I just got off the phone with my Dad’s brother (his name is also Karim), and we wished each other the customary greeting of Mubaraki on the occasion of Obama’s victory.  Mubarak is used in the sub-continent as a way to wish someone well on a happy occasion, a sign of congratulations, both Hindus and Muslims use it as a greeting for celeberation.  Interestingly as Wikipedia shows the word’s orgin are actually from Barak and it implies blessings.

Obama’s victory is a blessing in many ways for America and the world. Much will be written about its significance.  However for me his election means that I can look at my four and half year old daughter and tell her that yes she too can be anything she wants to be.  She too can dream as big and as far as her imagination.  The recent rehtorical ugliness in American politics about being a “Muslim” really sicekened me too my stomach.  I could not imagine her growing up with this stigma.  On top of that, I had come to realize that she would have a very “racial” experience in America.  Having spent 12 years of my life in Pakistan and then another 14 in Canada, the color of my skin was never a serious issue.  Yeah I encountered some minor racist people and was forced to undergo “special registration” after 9/11 and was once pulled out of an airplane line and asked some extra questions – but beyond that I have had very non-racial view of my self.  However, with my daughter, I always felt that the culture was tagging her as being “colored” and “Muslim.”  A double whammy.  I worried if somehow she would be handicapped and told by others that some dreams were beyond her reach.

Last night, as I was taking a nap at around 11.00 pm, my wife Shaheen, ran in and woke me up and said that Obama had won!  I had hoped and prayed that he would win but was reluctant to imagine it – all of that has now changed.  And with his victory I think differently about the future of my daughter in the USA and our future as citizens of America.  I don’t believe that this achievement could have taken place any where else in the world.  Only America has the diversity, the institutions and the optimism for people to leave behind their old views and embrace a new possibility.  This was the attraction that got us to immigrate to America in the first place and now is the reason we want to stay.  Yes the last 8 years have been terrible.  But our American friends made it so much more easier.

I used to joke that Cambridge, MA is 5 miles OUTSIDE of USA.  But today I feel included in the American story.  I am celebrating.  Mubaraki to you as well.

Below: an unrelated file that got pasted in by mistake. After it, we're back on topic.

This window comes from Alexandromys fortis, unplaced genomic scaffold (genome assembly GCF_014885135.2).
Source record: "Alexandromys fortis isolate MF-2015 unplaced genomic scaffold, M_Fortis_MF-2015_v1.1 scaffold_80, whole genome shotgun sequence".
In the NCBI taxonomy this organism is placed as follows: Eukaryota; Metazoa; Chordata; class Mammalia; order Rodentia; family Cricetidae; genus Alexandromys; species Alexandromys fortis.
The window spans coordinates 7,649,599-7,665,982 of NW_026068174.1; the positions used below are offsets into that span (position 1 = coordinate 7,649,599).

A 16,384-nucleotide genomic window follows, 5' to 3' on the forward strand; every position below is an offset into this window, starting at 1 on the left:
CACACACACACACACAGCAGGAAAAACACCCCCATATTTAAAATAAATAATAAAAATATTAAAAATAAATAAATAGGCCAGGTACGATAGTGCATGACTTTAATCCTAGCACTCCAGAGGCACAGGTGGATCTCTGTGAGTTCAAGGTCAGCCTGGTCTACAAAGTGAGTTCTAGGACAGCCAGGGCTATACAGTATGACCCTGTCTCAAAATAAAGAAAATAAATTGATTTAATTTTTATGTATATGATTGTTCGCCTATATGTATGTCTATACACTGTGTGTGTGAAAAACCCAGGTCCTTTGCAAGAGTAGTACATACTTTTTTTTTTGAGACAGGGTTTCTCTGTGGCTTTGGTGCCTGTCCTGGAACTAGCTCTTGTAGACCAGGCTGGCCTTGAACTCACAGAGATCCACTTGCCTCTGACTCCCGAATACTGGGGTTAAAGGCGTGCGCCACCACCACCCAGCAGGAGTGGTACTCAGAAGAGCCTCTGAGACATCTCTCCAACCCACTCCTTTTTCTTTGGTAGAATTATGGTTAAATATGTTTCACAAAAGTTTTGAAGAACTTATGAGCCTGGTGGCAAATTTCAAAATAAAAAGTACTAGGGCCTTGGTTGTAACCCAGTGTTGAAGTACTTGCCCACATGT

Whoa – more than a year…

October 26th, 2008

Since I posted on this blog..must be because twitter is becoming my medium of communication of random thoughts.  Any way I will try to dust this blog up and maintain a more regular infrequent schedule.  Oh yeah we had another TOM Midterm this past week!  Sky was falling again for sure.

The caviar was quite good while the sky was falling – HBS TOM RC Midterm 2008

October 22nd, 2007

Harbus, the HBS student newspaper, is reporting on a sekret investigation of the TOM RC (required curriculum) faculty as we were discussing today’s midterm. The headline:

Sky Falls As Tom Midterm Approaches

RCs Seen Wallowing in Pool of Hate and Self-Loathing as TOM Faculty Crack Out the Champagne

All I can say is that the caviar in our private dining room in the faculty club was quite yummy. As for the exam – well we will know soon enough if the cracking sound I heard during the exam was that of a student or a Benihana chopstick.

Touching Genius

September 30th, 2007

I was really pleased but not at all surprised to hear that Saul Griffith, MIT Media Lab alum, was awarded one of the 2007 MacArthur “Genius” Fellowships. It could not have happened to a nicer and smarter surfer dude.  I got to know Saul as a grad student at MIT and take some micro-credit for improvements in his love life.  Saul represents the ideal hacker spirit at MIT and actually enacted the principles of distributed innovation that I studied in my dissertation. If you want to track the future of distributed innovation and how to work with communities – keep an eye on Saul.

Tim O’Reilly, future father-in-law of Saul, has a very nice write up about him and his accomplishments.
Way to go Saul!  I knew you when…